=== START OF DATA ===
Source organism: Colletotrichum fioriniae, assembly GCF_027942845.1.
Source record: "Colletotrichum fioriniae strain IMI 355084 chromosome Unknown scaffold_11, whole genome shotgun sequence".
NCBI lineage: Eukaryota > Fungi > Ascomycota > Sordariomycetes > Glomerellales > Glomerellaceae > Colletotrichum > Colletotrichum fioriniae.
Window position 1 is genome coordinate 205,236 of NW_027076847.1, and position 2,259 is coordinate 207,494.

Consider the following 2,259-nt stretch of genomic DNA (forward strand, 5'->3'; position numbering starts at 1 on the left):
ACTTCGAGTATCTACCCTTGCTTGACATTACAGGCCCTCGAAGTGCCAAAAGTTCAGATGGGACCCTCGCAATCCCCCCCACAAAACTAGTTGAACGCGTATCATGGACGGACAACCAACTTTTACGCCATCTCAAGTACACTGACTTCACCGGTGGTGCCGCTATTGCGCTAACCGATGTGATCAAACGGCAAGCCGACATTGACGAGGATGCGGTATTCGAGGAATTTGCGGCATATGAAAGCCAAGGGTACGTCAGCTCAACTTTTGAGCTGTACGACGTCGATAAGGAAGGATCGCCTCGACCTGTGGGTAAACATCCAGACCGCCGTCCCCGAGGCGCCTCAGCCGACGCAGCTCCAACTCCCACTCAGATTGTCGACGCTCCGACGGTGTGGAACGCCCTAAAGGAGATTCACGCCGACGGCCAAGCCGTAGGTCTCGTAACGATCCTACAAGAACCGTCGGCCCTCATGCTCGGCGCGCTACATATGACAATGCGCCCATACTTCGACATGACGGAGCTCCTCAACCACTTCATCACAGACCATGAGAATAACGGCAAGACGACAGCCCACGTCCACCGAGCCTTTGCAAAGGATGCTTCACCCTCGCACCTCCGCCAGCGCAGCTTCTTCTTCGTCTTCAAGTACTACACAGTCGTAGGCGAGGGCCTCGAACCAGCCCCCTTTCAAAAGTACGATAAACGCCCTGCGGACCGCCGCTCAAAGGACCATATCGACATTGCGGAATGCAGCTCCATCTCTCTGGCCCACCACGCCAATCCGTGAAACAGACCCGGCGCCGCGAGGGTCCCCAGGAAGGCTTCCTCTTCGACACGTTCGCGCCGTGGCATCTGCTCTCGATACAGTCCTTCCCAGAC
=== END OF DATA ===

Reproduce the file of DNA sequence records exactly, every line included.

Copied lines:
Source organism: Colletotrichum fioriniae, assembly GCF_027942845.1.
Source record: "Colletotrichum fioriniae strain IMI 355084 chromosome Unknown scaffold_11, whole genome shotgun sequence".
NCBI lineage: Eukaryota > Fungi > Ascomycota > Sordariomycetes > Glomerellales > Glomerellaceae > Colletotrichum > Colletotrichum fioriniae.
Window position 1 is genome coordinate 205,236 of NW_027076847.1, and position 2,259 is coordinate 207,494.

Consider the following 2,259-nt stretch of genomic DNA (forward strand, 5'->3'; position numbering starts at 1 on the left):
ACTTCGAGTATCTACCCTTGCTTGACATTACAGGCCCTCGAAGTGCCAAAAGTTCAGATGGGACCCTCGCAATCCCCCCCACAAAACTAGTTGAACGCGTATCATGGACGGACAACCAACTTTTACGCCATCTCAAGTACACTGACTTCACCGGTGGTGCCGCTATTGCGCTAACCGATGTGATCAAACGGCAAGCCGACATTGACGAGGATGCGGTATTCGAGGAATTTGCGGCATATGAAAGCCAAGGGTACGTCAGCTCAACTTTTGAGCTGTACGACGTCGATAAGGAAGGATCGCCTCGACCTGTGGGTAAACATCCAGACCGCCGTCCCCGAGGCGCCTCAGCCGACGCAGCTCCAACTCCCACTCAGATTGTCGACGCTCCGACGGTGTGGAACGCCCTAAAGGAGATTCACGCCGACGGCCAAGCCGTAGGTCTCGTAACGATCCTACAAGAACCGTCGGCCCTCATGCTCGGCGCGCTACATATGACAATGCGCCCATACTTCGACATGACGGAGCTCCTCAACCACTTCATCACAGACCATGAGAATAACGGCAAGACGACAGCCCACGTCCACCGAGCCTTTGCAAAGGATGCTTCACCCTCGCACCTCCGCCAGCGCAGCTTCTTCTTCGTCTTCAAGTACTACACAGTCGTAGGCGAGGGCCTCGAACCAGCCCCCTTTCAAAAGTACGATAAACGCCCTGCGGACCGCCGCTCAAAGGACCATATCGACATTGCGGAATGCAGCTCCATCTCTCTGGCCCACCACGCCAATCCGTGAAACAGACCCGGCGCCGCGAGGGTCCCCAGGAAGGCTTCCTCTTCGACACGTTCGCGCCGTGGCATCTGCTCTCGATACAGTCCTTCCCAGAC